GAO Recommends Further Implementation of Best Practices to Improve Federal IT
Published: May 14, 2014
Last week, David A. Powner, Director Information Technology Management Issues at GAO, testified before the Senate Committee on Homeland Security and Governmental Affairs regarding critical factors necessary for successful IT projects and acquisitions.
Powner used information from previous GAO reports and studies to offer insight into best practices and reform initiatives that can help improve IT investment management. Expanded use of critical success factors in IT acquisition, such as active stakeholder engagement and support from agency executives, along with further implementation of government and industry best practices, will better position agencies to more effectively deliver mission-critical systems, according to GAO.
One key reform initiative has been the IT Dashboard, launched by OMB. The dashboard provides information on 760 major IT investments at 27 federal agencies. As of April 2014, 74% of the investments were low or moderately low risk, 21% were medium risk, and 6% were moderately high or high risk. GAO issued a report in 2011 which voiced concerns about accuracy and reliability of dashboard data, but also pointed out that data was improving over time. Recently, GAO reported that agencies had removed major investments from the dashboard which raises concerns about transparency. Additionally, GAO noted that the timeliness of updates to the dashboard were lacking. As of December 2013, the public version of the dashboard was not updated 15 of the previous 24 months.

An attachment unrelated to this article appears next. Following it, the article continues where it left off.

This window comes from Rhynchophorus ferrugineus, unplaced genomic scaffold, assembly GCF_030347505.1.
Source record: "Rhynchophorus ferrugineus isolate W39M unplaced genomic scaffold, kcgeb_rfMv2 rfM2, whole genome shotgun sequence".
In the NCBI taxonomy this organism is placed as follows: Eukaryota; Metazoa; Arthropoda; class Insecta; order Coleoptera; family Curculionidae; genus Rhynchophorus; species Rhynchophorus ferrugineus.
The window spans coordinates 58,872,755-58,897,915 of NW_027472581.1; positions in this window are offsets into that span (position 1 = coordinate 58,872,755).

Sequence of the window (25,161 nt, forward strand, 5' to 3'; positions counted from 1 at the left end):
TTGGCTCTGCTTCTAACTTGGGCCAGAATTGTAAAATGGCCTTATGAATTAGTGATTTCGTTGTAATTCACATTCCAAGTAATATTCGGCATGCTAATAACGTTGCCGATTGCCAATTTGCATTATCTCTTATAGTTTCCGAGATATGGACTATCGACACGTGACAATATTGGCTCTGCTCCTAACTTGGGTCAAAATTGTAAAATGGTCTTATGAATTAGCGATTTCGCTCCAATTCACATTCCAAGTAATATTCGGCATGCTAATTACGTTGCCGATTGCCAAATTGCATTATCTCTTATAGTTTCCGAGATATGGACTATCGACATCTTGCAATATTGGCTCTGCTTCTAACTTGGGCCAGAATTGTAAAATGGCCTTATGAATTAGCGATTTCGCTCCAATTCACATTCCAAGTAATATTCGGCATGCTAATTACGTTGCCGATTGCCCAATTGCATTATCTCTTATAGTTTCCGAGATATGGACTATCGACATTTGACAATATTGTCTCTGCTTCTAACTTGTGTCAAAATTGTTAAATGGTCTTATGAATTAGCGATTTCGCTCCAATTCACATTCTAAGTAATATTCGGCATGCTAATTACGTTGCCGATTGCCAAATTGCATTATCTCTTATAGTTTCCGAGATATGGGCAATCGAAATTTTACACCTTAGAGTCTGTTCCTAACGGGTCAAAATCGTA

Powner also cited OMB recommendations for increased incremental development, but GAO’s recent findings indicate that almost 75% of investments reviewed did not plan to deliver capabilities every six months and less than half planned to deliver capabilities in 12 month cycles.
Additionally, Powner refer to data center consolidation efforts, and the continued need for oversight and tracking. He also praised PortfolioStat efforts, but recommended more consistent implementation across agencies.
With over $80 billion in federal IT spending per year, it’s incumbent upon agencies and the administration to learn from successful IT implementations, as well as failed projects. While use of best practices, legislation, and OMB efforts at transparency and oversight have improved IT execution and spending, continued leadership and attention is necessary to build on current progress.